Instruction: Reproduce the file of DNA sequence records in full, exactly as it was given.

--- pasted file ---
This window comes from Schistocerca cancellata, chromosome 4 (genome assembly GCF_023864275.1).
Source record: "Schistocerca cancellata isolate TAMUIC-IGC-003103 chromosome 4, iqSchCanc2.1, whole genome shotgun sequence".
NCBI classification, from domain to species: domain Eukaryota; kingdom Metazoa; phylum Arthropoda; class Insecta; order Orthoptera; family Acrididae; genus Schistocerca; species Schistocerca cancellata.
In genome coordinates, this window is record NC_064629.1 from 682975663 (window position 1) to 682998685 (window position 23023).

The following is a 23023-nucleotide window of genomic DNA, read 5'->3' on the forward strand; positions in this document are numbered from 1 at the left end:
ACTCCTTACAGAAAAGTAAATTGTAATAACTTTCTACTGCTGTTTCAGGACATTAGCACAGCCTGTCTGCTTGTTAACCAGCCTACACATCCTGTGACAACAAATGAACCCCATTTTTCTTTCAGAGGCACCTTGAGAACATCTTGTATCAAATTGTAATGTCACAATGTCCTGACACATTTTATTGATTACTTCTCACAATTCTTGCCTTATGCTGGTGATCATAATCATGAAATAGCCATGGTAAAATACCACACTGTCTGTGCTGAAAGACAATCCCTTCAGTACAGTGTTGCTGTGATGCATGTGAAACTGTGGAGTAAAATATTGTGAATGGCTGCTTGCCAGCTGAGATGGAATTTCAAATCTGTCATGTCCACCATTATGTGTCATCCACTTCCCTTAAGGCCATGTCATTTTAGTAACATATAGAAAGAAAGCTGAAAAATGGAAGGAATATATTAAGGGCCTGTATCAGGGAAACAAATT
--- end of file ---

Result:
This window comes from Schistocerca cancellata, chromosome 4 (genome assembly GCF_023864275.1).
Source record: "Schistocerca cancellata isolate TAMUIC-IGC-003103 chromosome 4, iqSchCanc2.1, whole genome shotgun sequence".
NCBI classification, from domain to species: domain Eukaryota; kingdom Metazoa; phylum Arthropoda; class Insecta; order Orthoptera; family Acrididae; genus Schistocerca; species Schistocerca cancellata.
In genome coordinates, this window is record NC_064629.1 from 682975663 (window position 1) to 682998685 (window position 23023).

The following is a 23023-nucleotide window of genomic DNA, read 5'->3' on the forward strand; positions in this document are numbered from 1 at the left end:
ACTCCTTACAGAAAAGTAAATTGTAATAACTTTCTACTGCTGTTTCAGGACATTAGCACAGCCTGTCTGCTTGTTAACCAGCCTACACATCCTGTGACAACAAATGAACCCCATTTTTCTTTCAGAGGCACCTTGAGAACATCTTGTATCAAATTGTAATGTCACAATGTCCTGACACATTTTATTGATTACTTCTCACAATTCTTGCCTTATGCTGGTGATCATAATCATGAAATAGCCATGGTAAAATACCACACTGTCTGTGCTGAAAGACAATCCCTTCAGTACAGTGTTGCTGTGATGCATGTGAAACTGTGGAGTAAAATATTGTGAATGGCTGCTTGCCAGCTGAGATGGAATTTCAAATCTGTCATGTCCACCATTATGTGTCATCCACTTCCCTTAAGGCCATGTCATTTTAGTAACATATAGAAAGAAAGCTGAAAAATGGAAGGAATATATTAAGGGCCTGTATCAGGGAAACAAATT